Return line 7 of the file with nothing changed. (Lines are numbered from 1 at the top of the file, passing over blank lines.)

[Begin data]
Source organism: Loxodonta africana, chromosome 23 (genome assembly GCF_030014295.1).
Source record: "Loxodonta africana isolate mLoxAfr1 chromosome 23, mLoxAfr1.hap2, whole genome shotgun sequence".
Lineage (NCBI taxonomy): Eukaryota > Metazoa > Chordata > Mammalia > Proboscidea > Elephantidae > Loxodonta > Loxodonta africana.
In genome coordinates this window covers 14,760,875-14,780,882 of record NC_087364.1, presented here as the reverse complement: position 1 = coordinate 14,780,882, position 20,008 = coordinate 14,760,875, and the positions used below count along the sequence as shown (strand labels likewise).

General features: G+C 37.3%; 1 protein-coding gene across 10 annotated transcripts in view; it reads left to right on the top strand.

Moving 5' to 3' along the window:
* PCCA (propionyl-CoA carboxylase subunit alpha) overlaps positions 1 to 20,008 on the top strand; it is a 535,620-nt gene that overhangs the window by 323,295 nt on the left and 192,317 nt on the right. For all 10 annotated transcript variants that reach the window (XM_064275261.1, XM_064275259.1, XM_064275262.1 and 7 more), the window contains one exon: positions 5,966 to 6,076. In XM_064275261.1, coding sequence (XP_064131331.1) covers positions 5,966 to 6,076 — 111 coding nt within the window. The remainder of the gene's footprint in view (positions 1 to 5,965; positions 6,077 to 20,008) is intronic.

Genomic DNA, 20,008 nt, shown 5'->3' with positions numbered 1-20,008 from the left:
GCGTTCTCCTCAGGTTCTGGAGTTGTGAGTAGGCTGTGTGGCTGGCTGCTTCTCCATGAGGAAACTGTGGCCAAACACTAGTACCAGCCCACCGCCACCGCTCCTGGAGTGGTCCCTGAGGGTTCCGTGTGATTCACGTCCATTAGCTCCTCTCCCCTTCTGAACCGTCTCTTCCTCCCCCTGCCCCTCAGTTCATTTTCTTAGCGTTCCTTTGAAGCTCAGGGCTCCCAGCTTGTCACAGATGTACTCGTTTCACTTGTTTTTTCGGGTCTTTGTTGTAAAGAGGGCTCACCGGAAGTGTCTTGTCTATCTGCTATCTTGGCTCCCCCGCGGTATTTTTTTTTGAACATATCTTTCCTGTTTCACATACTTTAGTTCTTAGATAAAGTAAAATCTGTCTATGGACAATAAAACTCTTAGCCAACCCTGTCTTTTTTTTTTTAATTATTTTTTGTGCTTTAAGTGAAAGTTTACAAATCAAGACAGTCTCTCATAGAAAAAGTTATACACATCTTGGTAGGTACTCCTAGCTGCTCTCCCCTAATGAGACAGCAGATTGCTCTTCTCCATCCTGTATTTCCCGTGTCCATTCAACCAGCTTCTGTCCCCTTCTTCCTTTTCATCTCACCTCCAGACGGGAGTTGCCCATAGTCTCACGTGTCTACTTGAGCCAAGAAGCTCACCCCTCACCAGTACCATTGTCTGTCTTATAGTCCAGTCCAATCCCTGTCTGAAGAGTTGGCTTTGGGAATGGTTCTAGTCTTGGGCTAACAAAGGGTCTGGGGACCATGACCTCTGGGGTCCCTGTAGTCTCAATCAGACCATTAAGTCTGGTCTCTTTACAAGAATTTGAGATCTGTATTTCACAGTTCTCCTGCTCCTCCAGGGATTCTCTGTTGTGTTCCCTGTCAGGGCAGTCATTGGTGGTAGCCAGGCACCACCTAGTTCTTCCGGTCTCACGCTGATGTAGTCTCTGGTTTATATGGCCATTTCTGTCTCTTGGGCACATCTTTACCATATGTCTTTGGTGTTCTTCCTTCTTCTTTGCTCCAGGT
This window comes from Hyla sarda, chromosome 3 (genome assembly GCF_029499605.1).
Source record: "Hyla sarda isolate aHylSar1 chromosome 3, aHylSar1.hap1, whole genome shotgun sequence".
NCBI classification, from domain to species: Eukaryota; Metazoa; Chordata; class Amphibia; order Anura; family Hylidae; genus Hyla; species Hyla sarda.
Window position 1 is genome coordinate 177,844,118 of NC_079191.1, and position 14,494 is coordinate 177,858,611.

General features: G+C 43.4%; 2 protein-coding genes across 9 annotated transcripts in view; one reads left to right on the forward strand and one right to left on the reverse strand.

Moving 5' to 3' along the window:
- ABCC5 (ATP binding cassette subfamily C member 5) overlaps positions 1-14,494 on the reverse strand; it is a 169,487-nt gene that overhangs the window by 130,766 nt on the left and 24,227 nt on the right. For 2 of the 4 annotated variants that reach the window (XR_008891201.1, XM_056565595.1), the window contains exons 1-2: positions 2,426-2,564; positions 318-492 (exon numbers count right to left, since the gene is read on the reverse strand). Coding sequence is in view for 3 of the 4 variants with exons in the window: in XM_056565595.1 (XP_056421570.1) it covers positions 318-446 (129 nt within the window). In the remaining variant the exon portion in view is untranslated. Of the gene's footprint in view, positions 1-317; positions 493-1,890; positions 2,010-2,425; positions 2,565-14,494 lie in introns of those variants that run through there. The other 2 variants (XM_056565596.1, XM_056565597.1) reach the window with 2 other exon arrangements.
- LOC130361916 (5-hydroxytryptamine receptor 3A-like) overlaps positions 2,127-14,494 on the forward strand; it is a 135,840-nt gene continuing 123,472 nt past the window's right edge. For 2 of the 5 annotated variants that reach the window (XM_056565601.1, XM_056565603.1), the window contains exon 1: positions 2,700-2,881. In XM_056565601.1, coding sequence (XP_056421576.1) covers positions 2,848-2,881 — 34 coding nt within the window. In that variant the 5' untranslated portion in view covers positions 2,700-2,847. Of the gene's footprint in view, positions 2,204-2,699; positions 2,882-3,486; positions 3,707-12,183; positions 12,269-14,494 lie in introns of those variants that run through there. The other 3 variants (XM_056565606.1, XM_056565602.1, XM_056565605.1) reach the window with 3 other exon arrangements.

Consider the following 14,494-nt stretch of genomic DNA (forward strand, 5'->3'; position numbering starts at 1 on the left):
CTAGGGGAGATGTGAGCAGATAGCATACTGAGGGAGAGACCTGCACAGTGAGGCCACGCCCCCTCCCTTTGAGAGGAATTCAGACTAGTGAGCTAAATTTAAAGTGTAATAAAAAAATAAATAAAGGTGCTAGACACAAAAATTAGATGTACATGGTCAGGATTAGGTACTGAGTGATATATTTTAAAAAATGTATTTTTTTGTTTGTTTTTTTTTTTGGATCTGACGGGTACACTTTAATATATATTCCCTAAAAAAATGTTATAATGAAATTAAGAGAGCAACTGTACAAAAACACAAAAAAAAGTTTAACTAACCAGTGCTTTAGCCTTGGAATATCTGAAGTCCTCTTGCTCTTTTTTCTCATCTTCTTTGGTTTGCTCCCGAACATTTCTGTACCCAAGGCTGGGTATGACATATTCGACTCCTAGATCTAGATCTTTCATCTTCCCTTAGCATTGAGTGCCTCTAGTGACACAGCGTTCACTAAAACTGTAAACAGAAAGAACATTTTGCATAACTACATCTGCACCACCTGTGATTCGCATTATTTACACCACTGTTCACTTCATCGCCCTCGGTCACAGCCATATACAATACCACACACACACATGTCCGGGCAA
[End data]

* PCCA (propionyl-CoA carboxylase subunit alpha) overlaps positions 1 to 20,008 on the top strand; it is a 535,620-nt gene that overhangs the window by 323,295 nt on the left and 192,317 nt on the right. For all 10 annotated transcript variants that reach the window (XM_064275261.1, XM_064275259.1, XM_064275262.1 and 7 more), the window contains one exon: positions 5,966 to 6,076. In XM_064275261.1, coding sequence (XP_064131331.1) covers positions 5,966 to 6,076 — 111 coding nt within the window. The remainder of the gene's footprint in view (positions 1 to 5,965; positions 6,077 to 20,008) is intronic.